By Paschal Norbert
NAIROBI, APRIL 20, 2023(CISA) – After a shaky 24-hour- ceasefire lobbied by countries seeking to evacuate their citizens from Sudan failed on Wednesday, April 19, fierce fighting could still be witnessed around Khartoum with the UN fearing for the people as food supplies dwindle and medical services collapse.
Sudan’s health ministry estimates that over 270 people have lost their lives while 2,600 have been badly wounded.
The All-Africa Conference of Churches (AACC) in a statement issued on April 18, has termed the full-blown armed conflict in Sudan which has resulted in the loss of lives and destruction of property “an embarrassment to the people of Africa,” and “a major setback to the progress made towards restoring democracy and peace in Sudan.”
“We urge the sides involved in the armed conflict to ceasefire, resume talks, and finalize the framework agreement toward a peaceful transition to democracy,” said the AACC.
“We are appealing for the security and safety of civilians, many of whom are still trapped in locations where there is combat,” the conference stated.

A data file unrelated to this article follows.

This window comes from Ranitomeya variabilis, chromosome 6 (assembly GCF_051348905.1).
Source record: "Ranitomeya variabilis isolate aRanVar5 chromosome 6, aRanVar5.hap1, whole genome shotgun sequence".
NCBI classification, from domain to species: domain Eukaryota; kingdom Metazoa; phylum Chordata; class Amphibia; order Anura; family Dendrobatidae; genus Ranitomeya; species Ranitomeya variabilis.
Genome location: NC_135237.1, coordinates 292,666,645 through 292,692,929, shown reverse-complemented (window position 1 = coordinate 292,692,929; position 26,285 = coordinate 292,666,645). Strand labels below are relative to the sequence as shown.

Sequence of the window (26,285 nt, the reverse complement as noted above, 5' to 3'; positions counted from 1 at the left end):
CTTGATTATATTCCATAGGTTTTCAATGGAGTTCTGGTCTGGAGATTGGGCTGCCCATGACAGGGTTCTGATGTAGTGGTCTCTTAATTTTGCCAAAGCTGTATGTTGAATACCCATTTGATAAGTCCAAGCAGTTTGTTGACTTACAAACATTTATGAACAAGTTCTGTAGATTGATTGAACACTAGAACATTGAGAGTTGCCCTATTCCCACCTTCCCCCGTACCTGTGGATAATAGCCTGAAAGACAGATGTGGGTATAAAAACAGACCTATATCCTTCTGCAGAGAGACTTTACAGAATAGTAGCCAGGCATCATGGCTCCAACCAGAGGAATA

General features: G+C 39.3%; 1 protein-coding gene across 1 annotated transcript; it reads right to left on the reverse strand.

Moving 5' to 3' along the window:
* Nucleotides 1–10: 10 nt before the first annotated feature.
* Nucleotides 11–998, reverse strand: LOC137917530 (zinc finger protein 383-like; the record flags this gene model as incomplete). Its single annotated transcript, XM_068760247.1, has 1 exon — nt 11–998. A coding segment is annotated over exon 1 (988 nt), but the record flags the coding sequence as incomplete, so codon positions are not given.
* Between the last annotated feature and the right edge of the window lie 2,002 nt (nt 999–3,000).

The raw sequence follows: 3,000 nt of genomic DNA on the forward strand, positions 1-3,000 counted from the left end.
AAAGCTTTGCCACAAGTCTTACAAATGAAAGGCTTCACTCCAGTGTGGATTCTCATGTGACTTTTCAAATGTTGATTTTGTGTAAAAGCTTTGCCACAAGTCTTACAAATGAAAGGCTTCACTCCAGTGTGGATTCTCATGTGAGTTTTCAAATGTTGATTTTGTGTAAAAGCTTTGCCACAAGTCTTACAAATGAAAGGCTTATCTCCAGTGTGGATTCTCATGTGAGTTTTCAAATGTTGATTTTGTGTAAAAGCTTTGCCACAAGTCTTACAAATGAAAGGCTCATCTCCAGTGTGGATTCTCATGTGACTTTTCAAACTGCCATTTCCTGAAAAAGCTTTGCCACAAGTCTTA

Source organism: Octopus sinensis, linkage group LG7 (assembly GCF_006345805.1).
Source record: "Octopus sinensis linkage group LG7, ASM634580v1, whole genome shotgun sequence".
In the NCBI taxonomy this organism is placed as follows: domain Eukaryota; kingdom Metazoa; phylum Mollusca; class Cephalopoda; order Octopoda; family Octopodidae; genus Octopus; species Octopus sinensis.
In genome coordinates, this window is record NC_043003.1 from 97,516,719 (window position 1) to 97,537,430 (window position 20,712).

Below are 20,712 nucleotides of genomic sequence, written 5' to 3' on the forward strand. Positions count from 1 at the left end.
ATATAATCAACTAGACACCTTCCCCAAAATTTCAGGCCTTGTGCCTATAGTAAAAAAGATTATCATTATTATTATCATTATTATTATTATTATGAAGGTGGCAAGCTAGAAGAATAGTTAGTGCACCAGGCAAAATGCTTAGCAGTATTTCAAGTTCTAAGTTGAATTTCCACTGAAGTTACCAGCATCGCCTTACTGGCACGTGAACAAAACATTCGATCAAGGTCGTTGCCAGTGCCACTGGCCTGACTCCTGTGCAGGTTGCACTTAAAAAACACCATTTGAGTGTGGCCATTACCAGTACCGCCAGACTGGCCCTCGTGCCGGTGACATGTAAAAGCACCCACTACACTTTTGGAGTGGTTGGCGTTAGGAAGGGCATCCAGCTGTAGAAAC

Meanwhile, in a message of solidarity to the people of Sudan, The Fellowship of Christian Councils and Churches in the Great Lakes and Horn of Africa (FECCLAHA) also appealed for dialogue and urged the warring parties to initiate a ceasefire.
“We call upon the international community to not only remain seized of the matter but also work toward building synergies for unity and return to normalcy,” they said.
In their statement, the AACC pleaded with the African Union (AU) Peace and Security Council, the Intergovernmental Authority on Development (IGAD) and countries in the Horn of Africa to engage in urgent high-level diplomacy to avert the situation before many lives are lost.
“We urge stakeholders to support ongoing efforts to return the country to the transition process toward a constitutional order,” stated the AACC.
The All-Africa Conference of Churches (AACC) is a continental ecumenical body that accounts for over 140 million Christians across the continent. It is the largest association of Protestant, Anglican, Orthodox and Indigenous churches in Africa and is a member of the worldwide ecumenical network.
While the FECCLAHA, founded in 1999, is a regional ecumenical organization that provides its members with an avenue for sharing perspectives on matters enhancing peace and reconciliation in the Great Lakes and the Horn of Africa through the facilitation of ecumenical cooperation and fellowship within the framework of holistic Christian ministry.